Turkish ex-military chief Ilker Basbug freed from jail

Former army chief Ilker Basbug (C) speaks to media after being released from prison outside Silivri prison complex near Istanbul on 7 March  2014. "They stole 26 months from my life," Ilker Basbug tells reporters after being released from prison

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A former Turkish army chief who was sentenced to life for his role in a plot to overthrow the government has been freed from prison in Istanbul.

A local court ordered the release of Gen Ilker Basbug, a day after Turkey's constitutional court overturned his sentence citing a legal technicality.

Gen Basbug, who was in charge of the Turkish military from 2008 to 2010, was sentenced to life in August 2013.

Dozens of people were charged over the alleged plot.

Gen Basbug was found guilty of leading a shadowy network of hard-line nationalists known as Ergenekon.

The group was said to have plotted to topple the current government of Prime Minister Recep Tayyip Erdogan's Justice and Development Party (AK Party).

But Gen Basbug, who has always denied the charges, walked free on Friday.

'Rights violations'

Turkey's constitutional court ruled on Thursday that Gen Basbug's imprisonment had violated his rights.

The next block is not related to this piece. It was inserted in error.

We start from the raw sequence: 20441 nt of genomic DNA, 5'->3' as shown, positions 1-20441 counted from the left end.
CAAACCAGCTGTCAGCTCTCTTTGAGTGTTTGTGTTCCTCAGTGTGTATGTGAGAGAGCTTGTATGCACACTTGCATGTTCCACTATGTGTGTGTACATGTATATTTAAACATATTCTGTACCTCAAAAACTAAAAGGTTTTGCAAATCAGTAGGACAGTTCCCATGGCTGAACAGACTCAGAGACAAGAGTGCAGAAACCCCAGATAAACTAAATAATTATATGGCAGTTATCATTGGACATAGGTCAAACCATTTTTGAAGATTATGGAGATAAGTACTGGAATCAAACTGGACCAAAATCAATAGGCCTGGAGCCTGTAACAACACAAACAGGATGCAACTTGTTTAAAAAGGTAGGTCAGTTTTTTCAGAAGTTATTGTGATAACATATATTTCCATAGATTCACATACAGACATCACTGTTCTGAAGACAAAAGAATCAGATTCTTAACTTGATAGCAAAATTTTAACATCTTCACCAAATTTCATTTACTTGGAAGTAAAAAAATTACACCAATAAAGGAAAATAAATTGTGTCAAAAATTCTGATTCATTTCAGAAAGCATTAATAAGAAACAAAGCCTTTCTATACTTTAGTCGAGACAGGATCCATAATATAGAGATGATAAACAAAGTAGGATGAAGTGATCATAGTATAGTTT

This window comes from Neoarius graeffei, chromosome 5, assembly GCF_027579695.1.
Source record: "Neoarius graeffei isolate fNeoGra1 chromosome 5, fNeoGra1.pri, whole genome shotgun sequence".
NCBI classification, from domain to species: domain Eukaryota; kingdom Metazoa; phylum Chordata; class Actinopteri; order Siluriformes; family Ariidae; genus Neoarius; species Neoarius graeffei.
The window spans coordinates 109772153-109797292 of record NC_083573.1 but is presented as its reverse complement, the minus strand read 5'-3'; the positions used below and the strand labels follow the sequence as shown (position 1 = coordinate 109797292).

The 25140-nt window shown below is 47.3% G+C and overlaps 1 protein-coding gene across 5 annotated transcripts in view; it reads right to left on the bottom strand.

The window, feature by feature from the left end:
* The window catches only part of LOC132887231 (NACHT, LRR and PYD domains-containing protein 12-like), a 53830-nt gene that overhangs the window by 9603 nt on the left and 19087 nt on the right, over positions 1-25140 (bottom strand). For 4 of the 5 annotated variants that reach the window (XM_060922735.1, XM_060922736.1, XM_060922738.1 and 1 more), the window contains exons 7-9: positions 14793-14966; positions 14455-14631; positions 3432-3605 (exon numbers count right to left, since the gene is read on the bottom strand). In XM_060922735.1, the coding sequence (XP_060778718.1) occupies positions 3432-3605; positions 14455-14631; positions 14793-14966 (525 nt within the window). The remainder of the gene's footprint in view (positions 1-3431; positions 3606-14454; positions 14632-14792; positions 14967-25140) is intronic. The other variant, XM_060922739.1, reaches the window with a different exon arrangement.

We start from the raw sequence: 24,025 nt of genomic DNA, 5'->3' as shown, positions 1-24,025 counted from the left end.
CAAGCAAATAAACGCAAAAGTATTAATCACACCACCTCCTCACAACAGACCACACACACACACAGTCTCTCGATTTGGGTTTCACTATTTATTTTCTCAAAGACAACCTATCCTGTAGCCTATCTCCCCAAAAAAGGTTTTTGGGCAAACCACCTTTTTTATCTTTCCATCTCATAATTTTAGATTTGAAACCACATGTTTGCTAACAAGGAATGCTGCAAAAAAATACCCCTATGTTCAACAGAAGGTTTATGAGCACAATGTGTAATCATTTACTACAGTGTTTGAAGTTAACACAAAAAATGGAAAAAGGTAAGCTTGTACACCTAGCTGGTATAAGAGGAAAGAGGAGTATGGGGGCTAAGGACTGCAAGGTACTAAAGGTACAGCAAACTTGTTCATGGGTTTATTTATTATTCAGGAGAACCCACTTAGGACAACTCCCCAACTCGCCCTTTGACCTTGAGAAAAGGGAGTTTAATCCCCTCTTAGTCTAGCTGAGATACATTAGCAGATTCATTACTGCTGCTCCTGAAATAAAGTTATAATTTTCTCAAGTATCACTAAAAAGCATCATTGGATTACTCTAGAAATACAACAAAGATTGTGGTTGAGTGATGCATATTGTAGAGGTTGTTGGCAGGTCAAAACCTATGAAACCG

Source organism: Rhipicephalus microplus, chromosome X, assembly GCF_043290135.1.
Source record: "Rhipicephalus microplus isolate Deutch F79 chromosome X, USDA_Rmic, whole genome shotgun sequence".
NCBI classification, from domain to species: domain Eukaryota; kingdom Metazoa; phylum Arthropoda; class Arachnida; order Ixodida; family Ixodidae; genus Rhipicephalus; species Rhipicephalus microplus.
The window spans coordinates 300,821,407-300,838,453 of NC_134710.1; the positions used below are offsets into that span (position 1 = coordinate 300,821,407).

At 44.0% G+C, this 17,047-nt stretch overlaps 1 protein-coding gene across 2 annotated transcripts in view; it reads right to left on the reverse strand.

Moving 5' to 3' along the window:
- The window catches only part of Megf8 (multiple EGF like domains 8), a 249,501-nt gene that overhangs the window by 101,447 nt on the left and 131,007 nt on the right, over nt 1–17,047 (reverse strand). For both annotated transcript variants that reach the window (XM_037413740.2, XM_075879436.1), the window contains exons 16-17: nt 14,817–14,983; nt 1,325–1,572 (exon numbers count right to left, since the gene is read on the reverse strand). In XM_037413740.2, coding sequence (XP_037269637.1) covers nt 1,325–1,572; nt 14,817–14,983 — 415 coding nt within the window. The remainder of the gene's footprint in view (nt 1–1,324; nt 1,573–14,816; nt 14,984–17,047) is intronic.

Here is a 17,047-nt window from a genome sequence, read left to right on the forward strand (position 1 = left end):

The court trying him had failed to publish a detailed verdict on the case, it said.

Speaking outside the prison in Istanbul, where he had been held for over two years, Gen Basbug said: "Those who acted with hatred and revenge kept us here for 26 months. They stole 26 months from my life."

Pro-secular demonstrators wait for the release of former army chief Ilker Basbug outside the Silivri prison complex near Istanbul on 7 March 2014. Crowds of supporters gathered outside Silivri prison, awaiting the release of Mr Basbug

His lawyer, Ilkay Sezer, welcomed the release but said there were "many more people in jails who are suffering severe health problems and who have been victims of these courts".

Hundreds of people were jailed in 2012 and 2013 in two high-profile cases, called Sledgehammer and Ergenekon.

In January, the high command of the armed forces and opposition both demanded a retrial for the officers.

Prime Minister Erdogan later said he favoured a retrial, in what many saw as a political turnaround.

In February, the Turkish parliament abolished the specially appointed courts that tried the officers, increasing the possibility of retrials for those convicted.

The latest ruling comes amid heightened political tensions in Turkey over alleged corruption within the government.

The ruling AK Party is rooted in Islam and has moved to curb the power of the Turkish military, which sees itself as guardian of the modern secular state founded by Mustafa Kemal Ataturk.

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